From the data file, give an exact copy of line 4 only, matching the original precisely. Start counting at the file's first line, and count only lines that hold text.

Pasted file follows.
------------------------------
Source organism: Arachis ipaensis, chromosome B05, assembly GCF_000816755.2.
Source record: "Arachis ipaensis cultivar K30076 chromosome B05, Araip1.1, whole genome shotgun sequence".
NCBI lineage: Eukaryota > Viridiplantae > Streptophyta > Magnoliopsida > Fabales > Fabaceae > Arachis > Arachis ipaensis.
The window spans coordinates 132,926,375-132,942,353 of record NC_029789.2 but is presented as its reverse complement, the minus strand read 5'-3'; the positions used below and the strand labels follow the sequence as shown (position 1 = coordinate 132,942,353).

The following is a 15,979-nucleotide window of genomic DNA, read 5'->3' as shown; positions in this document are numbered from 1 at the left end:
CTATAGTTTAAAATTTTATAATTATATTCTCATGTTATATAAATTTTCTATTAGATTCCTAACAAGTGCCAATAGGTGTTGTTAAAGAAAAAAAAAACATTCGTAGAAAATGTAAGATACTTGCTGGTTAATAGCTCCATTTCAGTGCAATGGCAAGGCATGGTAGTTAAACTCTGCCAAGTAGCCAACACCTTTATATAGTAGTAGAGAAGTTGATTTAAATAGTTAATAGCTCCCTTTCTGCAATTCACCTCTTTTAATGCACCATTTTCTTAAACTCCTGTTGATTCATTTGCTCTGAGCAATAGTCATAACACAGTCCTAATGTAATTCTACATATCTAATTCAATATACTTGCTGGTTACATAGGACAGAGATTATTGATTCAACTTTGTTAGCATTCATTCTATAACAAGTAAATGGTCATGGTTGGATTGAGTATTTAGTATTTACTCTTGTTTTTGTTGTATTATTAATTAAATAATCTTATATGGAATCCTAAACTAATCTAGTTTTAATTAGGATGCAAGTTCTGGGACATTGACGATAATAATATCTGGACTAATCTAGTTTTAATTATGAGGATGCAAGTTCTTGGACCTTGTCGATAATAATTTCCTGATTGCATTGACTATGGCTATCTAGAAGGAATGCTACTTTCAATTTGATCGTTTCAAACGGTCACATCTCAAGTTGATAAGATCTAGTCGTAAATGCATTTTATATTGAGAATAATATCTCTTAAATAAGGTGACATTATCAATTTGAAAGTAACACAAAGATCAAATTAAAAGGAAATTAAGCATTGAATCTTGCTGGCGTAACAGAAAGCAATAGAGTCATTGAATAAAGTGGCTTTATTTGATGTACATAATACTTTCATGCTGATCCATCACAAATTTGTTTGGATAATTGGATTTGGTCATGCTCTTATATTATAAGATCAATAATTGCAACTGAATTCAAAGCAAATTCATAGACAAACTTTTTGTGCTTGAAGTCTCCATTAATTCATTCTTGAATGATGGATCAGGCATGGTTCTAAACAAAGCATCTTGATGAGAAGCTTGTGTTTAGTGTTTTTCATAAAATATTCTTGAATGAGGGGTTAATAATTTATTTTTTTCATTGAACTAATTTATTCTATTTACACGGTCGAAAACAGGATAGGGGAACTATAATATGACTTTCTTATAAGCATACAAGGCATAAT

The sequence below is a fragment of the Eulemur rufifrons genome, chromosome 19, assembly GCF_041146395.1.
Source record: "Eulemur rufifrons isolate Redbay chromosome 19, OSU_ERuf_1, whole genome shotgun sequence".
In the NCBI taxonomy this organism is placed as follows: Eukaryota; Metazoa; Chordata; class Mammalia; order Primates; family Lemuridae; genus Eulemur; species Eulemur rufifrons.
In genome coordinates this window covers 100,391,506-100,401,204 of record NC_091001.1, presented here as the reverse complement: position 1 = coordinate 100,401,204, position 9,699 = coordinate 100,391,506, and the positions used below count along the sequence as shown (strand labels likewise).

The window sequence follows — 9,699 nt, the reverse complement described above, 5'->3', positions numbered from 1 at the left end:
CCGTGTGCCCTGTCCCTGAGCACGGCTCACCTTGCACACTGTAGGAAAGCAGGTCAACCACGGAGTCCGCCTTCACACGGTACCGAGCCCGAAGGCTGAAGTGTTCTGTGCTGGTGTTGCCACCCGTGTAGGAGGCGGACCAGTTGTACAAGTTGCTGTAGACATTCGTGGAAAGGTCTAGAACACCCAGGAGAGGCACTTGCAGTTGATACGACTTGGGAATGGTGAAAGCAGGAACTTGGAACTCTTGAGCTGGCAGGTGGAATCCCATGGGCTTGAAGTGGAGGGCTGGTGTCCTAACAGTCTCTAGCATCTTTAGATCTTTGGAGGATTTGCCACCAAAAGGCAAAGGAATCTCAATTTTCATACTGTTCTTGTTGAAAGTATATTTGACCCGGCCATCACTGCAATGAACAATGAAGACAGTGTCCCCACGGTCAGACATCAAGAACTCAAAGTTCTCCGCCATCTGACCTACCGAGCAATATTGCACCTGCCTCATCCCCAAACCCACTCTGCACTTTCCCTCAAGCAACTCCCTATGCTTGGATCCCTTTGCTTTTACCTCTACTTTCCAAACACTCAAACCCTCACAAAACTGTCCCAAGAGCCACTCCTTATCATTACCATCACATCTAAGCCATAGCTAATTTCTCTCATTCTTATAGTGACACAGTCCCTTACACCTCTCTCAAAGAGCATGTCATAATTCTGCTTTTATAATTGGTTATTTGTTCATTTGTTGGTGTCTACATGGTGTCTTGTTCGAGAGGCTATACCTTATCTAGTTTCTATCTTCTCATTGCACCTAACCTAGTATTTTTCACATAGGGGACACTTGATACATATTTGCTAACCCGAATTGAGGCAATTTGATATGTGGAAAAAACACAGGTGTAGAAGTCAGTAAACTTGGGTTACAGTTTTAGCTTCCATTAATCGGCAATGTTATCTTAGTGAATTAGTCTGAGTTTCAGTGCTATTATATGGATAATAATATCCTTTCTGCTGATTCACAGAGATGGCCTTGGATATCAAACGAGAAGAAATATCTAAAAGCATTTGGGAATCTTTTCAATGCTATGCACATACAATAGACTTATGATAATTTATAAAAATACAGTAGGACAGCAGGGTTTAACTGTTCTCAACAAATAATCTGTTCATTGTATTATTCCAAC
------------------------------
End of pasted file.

The window spans coordinates 132,926,375-132,942,353 of record NC_029789.2 but is presented as its reverse complement, the minus strand read 5'-3'; the positions used below and the strand labels follow the sequence as shown (position 1 = coordinate 132,942,353).